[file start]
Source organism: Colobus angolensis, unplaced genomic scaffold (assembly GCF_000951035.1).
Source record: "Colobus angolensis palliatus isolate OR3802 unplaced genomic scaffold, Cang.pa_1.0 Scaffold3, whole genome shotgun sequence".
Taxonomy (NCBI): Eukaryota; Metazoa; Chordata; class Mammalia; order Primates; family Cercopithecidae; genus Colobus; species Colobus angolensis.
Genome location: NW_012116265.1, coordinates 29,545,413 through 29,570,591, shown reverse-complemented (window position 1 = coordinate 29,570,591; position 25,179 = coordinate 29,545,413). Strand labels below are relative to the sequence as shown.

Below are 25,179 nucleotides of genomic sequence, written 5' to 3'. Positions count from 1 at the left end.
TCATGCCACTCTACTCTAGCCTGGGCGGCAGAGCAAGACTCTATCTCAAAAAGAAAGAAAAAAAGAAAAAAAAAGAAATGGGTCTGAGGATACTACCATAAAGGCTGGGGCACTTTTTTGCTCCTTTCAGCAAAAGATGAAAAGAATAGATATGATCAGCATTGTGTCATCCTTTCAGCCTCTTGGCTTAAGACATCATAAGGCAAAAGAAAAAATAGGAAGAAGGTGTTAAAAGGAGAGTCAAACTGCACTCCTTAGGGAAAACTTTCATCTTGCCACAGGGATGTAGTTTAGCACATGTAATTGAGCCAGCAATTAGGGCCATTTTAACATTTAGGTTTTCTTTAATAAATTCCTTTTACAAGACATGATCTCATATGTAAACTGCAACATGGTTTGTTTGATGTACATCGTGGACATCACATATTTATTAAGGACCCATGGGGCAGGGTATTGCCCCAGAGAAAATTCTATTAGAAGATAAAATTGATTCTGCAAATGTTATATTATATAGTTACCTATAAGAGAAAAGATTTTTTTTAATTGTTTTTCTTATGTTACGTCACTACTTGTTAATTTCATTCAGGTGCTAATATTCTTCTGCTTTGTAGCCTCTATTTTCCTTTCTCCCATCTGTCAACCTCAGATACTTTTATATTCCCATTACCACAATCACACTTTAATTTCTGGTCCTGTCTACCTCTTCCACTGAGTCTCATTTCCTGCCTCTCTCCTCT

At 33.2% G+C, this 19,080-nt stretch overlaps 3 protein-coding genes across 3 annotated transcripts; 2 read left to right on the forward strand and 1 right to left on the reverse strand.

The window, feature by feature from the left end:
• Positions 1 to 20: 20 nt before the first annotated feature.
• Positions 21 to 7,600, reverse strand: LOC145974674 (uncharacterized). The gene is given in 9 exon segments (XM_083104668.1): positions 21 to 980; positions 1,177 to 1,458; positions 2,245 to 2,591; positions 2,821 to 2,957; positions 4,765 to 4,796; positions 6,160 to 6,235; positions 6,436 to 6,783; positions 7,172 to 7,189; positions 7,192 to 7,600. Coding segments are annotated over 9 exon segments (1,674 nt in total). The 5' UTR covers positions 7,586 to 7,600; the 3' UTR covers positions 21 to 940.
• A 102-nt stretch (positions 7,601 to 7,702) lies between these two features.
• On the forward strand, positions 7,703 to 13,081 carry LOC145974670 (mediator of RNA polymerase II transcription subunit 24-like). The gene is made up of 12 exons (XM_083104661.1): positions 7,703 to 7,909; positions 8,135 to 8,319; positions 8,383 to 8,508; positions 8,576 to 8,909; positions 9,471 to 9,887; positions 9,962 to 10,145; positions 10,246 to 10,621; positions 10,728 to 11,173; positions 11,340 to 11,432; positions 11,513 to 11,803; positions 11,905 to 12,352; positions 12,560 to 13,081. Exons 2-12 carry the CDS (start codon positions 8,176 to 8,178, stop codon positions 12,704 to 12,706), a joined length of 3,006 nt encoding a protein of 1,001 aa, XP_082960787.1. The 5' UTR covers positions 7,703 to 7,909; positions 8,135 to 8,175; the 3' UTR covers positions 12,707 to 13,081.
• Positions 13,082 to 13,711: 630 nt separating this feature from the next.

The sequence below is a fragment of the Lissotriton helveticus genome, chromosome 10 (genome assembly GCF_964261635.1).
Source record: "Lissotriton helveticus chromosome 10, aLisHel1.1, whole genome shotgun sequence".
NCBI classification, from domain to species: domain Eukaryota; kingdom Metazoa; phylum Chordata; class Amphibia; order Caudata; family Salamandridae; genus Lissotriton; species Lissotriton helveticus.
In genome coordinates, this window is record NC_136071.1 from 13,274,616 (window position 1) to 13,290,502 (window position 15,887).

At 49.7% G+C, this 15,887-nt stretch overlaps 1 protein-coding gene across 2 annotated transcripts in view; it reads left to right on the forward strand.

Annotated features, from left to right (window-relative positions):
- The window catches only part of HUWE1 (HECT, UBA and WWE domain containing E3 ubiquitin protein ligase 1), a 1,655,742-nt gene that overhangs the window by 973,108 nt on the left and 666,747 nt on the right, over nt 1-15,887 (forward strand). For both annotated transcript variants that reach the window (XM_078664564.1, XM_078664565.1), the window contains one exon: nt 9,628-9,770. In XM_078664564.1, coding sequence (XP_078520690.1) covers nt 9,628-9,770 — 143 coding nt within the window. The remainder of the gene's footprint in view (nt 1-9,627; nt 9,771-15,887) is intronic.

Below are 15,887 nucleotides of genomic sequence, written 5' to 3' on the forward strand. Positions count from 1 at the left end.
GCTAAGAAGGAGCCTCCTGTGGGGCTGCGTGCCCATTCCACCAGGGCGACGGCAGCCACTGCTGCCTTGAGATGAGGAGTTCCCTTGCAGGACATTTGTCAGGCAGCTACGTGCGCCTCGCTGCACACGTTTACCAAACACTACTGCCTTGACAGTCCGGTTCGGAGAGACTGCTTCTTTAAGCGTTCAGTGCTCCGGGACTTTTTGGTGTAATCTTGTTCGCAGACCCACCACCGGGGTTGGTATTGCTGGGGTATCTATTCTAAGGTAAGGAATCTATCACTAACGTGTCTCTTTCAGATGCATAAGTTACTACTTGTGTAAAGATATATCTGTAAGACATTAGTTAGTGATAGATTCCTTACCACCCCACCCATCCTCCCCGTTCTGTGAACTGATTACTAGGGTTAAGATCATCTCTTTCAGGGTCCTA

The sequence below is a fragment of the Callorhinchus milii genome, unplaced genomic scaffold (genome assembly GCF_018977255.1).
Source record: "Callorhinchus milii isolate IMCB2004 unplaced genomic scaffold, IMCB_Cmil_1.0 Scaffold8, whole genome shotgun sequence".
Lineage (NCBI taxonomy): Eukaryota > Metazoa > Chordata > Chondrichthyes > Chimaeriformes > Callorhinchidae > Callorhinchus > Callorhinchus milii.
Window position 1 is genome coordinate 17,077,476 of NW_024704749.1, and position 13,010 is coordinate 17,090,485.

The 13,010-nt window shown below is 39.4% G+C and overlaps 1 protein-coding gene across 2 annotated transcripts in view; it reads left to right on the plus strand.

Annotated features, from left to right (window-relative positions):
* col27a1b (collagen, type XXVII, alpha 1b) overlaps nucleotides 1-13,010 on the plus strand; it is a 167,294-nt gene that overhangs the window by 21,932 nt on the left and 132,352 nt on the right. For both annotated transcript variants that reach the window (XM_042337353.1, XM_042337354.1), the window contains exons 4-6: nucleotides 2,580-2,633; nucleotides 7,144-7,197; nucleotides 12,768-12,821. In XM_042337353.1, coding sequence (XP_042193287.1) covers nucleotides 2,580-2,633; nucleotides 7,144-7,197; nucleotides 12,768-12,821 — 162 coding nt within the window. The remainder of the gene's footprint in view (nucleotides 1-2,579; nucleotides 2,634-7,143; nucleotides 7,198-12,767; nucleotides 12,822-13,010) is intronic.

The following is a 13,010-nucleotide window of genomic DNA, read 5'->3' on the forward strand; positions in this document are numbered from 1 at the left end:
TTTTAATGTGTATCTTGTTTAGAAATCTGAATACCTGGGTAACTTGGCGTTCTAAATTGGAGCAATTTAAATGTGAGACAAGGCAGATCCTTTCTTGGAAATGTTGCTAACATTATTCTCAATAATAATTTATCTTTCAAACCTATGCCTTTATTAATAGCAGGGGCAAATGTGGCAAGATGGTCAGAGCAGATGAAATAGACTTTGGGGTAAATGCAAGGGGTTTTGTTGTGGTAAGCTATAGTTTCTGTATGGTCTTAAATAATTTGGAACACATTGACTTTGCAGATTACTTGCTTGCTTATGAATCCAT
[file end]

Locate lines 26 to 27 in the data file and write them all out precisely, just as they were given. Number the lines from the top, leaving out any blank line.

Window position 1 is genome coordinate 17,077,476 of NW_024704749.1, and position 13,010 is coordinate 17,090,485.

The 13,010-nt window shown below is 39.4% G+C and overlaps 1 protein-coding gene across 2 annotated transcripts in view; it reads left to right on the plus strand.